So how does working through your past affect your confidence? According to Jay Shetty, if you have not processed your past, it leaves you feeling weak.

“In the movie Eight Mile, Eminem lists out all of his past failures, mistakes, and things that didn't go his way. He has to process them and accept them,” explains Jay Shetty. “When he does that, his weakness becomes his strength and gives him confidence. Before he did that, he was always trying to hide his past.”

Too often, we hide our past because we are insecure about it or lack confidence when we reflect on it. Similarly, if you are unsure how to navigate the habits you have acquired in life, you will not feel confident. Develop confidence by connecting your past and your present. Learn where beliefs and behaviors in your life come from and why they exist. Explore how to use them in valuable ways or avoid them if they are not helpful.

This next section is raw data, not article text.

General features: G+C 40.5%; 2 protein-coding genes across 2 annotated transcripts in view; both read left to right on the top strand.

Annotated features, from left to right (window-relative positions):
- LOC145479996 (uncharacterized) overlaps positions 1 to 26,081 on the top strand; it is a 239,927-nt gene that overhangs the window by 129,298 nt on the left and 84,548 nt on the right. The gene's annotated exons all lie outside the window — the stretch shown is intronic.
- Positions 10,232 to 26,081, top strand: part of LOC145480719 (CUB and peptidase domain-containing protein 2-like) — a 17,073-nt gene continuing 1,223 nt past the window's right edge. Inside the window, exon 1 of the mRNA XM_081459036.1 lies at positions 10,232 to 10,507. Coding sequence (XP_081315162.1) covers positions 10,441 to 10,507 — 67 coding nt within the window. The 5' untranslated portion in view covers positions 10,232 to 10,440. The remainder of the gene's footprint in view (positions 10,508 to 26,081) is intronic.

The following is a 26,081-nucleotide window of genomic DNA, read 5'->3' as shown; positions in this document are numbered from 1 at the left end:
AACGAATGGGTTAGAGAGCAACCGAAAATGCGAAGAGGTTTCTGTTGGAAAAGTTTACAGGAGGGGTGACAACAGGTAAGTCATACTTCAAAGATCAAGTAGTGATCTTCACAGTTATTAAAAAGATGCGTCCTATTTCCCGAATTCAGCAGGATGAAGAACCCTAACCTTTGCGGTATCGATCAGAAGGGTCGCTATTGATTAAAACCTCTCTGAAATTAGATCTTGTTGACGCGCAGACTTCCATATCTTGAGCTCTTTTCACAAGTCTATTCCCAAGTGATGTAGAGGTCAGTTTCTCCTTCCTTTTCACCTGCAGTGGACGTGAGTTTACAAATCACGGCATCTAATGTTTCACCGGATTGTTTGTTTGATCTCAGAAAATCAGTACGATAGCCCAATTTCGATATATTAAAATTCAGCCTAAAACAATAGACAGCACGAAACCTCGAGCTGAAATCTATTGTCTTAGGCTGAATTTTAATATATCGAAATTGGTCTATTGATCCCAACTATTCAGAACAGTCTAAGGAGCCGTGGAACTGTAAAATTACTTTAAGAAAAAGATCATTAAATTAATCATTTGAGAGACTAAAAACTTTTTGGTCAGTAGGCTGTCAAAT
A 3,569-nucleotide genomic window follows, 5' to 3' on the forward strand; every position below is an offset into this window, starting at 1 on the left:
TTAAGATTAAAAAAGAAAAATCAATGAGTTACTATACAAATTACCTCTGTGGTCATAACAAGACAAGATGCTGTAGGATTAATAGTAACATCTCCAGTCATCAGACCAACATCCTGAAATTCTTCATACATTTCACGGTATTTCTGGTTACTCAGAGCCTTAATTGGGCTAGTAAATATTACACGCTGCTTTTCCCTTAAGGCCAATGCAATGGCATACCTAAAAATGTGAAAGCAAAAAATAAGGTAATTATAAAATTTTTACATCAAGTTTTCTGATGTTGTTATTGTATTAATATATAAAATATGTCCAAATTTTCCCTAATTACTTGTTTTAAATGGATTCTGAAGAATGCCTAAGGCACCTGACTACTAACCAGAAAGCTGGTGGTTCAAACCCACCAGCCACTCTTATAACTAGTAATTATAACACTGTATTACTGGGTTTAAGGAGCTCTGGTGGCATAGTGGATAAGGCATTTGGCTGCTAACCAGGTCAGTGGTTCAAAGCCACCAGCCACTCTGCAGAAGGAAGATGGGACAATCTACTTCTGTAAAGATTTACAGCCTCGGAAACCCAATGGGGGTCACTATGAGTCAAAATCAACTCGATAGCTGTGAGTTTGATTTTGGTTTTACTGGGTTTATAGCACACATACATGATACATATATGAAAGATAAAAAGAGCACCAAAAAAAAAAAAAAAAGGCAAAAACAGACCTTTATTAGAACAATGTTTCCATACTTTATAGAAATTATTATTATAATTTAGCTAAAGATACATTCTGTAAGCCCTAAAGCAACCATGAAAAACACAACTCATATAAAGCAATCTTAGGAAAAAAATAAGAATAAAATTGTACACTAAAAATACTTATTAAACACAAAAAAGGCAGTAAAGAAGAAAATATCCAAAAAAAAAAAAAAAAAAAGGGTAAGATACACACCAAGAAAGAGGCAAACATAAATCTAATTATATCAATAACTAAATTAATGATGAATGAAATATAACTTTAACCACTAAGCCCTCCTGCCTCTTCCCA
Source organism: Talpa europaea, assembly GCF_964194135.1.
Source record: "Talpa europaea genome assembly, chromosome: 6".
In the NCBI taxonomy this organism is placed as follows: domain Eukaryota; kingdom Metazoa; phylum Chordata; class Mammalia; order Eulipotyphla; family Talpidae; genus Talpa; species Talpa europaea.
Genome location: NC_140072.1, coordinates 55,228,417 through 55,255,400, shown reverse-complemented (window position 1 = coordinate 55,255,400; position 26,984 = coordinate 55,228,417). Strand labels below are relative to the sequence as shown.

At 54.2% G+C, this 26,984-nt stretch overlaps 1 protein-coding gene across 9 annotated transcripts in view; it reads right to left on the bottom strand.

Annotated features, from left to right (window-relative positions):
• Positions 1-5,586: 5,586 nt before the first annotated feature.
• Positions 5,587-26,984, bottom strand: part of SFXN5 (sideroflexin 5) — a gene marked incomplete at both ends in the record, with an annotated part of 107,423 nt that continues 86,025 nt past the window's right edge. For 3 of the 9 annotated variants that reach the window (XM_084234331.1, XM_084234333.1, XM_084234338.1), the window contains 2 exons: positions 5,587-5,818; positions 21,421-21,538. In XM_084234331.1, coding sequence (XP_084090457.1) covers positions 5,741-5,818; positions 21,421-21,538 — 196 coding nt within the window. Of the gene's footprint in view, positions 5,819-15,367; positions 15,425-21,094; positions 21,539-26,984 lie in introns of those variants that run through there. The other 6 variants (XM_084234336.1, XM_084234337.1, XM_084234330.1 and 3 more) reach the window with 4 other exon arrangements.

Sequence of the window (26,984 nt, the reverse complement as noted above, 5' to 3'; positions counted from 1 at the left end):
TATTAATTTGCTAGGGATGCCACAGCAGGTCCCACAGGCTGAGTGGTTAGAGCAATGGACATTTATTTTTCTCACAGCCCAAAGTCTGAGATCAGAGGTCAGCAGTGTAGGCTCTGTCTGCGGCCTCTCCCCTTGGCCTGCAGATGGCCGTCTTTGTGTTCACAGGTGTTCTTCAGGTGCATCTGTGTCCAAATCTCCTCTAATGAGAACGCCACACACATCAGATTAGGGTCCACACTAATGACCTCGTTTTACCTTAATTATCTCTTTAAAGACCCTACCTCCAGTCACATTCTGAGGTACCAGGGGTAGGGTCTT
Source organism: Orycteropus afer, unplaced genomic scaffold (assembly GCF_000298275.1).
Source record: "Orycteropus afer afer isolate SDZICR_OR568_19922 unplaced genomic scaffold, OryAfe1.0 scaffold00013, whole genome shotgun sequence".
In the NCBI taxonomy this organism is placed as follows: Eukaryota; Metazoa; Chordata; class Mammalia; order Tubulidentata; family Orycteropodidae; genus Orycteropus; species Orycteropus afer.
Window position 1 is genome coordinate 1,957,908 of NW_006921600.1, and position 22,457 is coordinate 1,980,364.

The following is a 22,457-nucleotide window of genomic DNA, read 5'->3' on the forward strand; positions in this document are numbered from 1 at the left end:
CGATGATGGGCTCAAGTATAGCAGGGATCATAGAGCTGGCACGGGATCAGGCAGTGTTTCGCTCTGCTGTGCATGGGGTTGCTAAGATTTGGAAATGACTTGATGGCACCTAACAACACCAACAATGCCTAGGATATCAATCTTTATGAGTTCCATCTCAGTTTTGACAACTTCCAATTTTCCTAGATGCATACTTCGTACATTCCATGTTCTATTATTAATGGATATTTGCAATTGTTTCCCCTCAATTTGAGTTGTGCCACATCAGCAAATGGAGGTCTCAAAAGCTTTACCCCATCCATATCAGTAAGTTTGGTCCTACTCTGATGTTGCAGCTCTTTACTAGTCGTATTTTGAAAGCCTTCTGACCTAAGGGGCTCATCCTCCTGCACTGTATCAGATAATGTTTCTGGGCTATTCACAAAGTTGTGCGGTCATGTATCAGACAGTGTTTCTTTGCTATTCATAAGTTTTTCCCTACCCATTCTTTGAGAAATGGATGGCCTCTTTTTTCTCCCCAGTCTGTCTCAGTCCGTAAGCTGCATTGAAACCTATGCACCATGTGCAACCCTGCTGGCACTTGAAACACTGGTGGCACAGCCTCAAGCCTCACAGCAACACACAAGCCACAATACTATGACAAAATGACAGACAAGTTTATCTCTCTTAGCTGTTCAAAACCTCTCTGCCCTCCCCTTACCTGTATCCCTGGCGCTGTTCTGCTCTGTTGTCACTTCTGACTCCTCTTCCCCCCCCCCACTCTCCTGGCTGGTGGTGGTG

Develop High Skill Value

Confidence doesn’t come from having the right clothes or the perfect body. There are plenty of well-dressed, well-toned, brilliant-minded people who struggle with confidence. They have the body, mind, and wardrobe they want yet still lack confidence. Why? Jay Shetty explains they lack a high-value skill that gives them purpose. Maybe it is public speaking, web design, excellent communication skills, photography, or event planning. Find something that gives you value. When you take the time to learn and excel at a skill, you value yourself more and don’t allow others to dictate your worth. Your confidence increases when you have a high-value skill, not because of that skill, but because of the effort it took to acquire that skill.